Linley, GD and Jolly, CJ and Doherty, TS and Geary, WL and Armenteras, D and Belcher, CM and Bird, RB and Duane, A and Fletcher, MS and Giorgis, MA and Haslem, A and Jones, GM and Kelly, LT and Lee, CKF and Nolan, RH and Parr, CL and Pausas, JG and Price, JN and Regos, A and Ritchie, EG and Ruffault, J and Williamson, GJ and Wu, Q and Nimmo, DG, What do you mean, 'megafire'?, Global Ecology and Biogeography pp. 1-17. ISSN 1466-8238 (2022) [Refereed Article]
Background: ‘Megafire’ is an emerging concept commonly used to describe fires that are extreme in terms of size, behaviour, and/or impacts, but the term’s meaning remains ambiguous.
Approach: We sought to resolve ambiguity surrounding the meaning of ‘megafire’ by conducting a structured review of the use and definition of the term in several languages in the peer-reviewed scientific literature. We collated definitions and descriptions of megafire and identified criteria frequently invoked to define megafire. We recorded the size and location of megafires and mapped them to reveal global variation in the size of fires described as megafires.
Results: We identified 109 studies that define the term ‘megafire’ or identify a megafire, with the term first appearing in the peer-reviewed literature in 2005. Seventy-one (~65%) of these studies attempted to describe or define the term. There was considerable variability in the criteria used to define megafire, although definitions of megafire based on fire size were most common. Megafire size thresholds varied geographically from > 100–100,000 ha, with fires > 10,000 ha the most common size threshold (41%, 18/44 studies). Definitions of megafire were most common from studies led by authors from North America (52%, 37/71). We recorded 137 instances from 84 studies where fires were reported as megafires, the vast majority (94%, 129/137) of which exceed 10,000 ha in size. Megafires occurred in a range of biomes, but were most frequently described in forested biomes (112/137, 82%), and usually described single ignition fires (59% 81/137).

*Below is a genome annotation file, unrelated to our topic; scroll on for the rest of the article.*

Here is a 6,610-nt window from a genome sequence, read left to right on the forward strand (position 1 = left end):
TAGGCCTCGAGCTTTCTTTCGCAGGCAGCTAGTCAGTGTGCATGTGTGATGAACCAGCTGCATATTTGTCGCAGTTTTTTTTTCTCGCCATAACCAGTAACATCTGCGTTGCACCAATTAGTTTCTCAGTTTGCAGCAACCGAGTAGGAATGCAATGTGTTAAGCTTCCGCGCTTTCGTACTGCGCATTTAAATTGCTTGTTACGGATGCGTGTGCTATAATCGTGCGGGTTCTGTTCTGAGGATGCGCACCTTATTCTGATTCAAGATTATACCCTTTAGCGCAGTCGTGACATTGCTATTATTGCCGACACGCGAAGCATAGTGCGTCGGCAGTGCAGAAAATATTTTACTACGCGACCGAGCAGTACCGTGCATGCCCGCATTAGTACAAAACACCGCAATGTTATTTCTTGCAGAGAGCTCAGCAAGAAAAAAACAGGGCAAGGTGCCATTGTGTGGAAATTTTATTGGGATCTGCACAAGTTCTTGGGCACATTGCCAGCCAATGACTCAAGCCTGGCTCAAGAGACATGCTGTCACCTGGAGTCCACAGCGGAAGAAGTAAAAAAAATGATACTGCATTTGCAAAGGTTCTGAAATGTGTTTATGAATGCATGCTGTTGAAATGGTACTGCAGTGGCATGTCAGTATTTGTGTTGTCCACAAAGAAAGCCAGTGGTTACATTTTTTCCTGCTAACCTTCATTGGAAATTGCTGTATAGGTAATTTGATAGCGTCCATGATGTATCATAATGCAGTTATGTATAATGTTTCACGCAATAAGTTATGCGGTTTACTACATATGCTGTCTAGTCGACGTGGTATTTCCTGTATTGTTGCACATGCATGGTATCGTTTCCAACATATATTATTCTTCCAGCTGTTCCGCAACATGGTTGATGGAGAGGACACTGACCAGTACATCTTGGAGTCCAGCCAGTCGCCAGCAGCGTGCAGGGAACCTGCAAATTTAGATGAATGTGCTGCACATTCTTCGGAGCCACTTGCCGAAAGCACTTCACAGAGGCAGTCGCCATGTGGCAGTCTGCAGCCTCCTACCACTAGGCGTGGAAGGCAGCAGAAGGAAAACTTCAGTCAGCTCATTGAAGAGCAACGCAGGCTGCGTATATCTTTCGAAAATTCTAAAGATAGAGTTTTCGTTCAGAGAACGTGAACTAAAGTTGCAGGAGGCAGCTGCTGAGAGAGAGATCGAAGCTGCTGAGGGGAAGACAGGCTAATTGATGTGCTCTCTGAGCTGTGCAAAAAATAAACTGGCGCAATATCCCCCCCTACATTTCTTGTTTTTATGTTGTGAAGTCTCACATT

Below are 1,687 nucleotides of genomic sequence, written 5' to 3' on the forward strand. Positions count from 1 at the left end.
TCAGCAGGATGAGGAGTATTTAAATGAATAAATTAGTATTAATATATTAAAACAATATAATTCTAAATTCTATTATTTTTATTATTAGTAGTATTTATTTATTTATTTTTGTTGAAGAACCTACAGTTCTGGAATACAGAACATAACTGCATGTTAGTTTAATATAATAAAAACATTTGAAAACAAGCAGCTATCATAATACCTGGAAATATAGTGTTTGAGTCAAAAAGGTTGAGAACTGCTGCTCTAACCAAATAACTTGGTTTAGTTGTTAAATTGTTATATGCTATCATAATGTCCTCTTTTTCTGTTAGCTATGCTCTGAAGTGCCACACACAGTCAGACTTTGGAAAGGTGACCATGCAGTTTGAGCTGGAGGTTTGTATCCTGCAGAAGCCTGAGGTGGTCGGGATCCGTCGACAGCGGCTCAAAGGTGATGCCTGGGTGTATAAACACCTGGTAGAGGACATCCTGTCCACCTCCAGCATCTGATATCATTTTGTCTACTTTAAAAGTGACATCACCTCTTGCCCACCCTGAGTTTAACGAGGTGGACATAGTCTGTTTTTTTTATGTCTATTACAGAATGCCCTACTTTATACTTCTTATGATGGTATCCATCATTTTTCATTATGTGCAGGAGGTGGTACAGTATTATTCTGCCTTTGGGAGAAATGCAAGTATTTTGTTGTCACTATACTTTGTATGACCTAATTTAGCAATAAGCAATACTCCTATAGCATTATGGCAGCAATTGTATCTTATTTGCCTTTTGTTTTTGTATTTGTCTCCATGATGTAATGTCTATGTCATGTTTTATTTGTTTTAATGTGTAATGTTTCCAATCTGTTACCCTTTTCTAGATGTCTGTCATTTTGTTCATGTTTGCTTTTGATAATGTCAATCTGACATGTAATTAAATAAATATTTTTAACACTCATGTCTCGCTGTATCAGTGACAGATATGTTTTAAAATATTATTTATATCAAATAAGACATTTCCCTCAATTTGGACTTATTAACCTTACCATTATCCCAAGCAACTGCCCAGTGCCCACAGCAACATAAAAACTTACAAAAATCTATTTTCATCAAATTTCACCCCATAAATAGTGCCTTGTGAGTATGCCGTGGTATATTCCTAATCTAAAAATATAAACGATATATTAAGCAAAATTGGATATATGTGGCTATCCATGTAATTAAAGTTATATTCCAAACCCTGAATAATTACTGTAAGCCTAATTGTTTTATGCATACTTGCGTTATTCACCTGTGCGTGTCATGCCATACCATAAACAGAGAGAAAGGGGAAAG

Conclusion: As Earth’s climate and ecosystems change, it is important that scientists can communicate trends in the occurrence of larger and more extreme fires with clarity. To overcome ambiguity, we suggest a definition of megafire as fires > 10,000 ha arising from single or multiple related ignition events. We introduce two additional terms – gigafire (> 100,000 ha) and terafire (> 1,000,000 ha) – for fires of an even larger scale than megafires.
|Item Type:||Refereed Article|
|Keywords:||anthropocene, catastrophic fire, climate change, extreme wildfire event, mega-fire, Pyrocene, wildfire disaster|
|Research Division:||Agricultural, Veterinary and Food Sciences|
|Research Group:||Forestry sciences|
|Research Field:||Forestry fire management|
|Objective Division:||Environmental Policy, Climate Change and Natural Hazards|
|Objective Group:||Natural hazards|
|Objective Field:||Climatological hazards (e.g. extreme temperatures, drought and wildfires)|
|UTAS Author:||Williamson, GJ (Dr Grant Williamson)|
|Web of Science® Times Cited:||2|
|Deposited By:||Plant Science|
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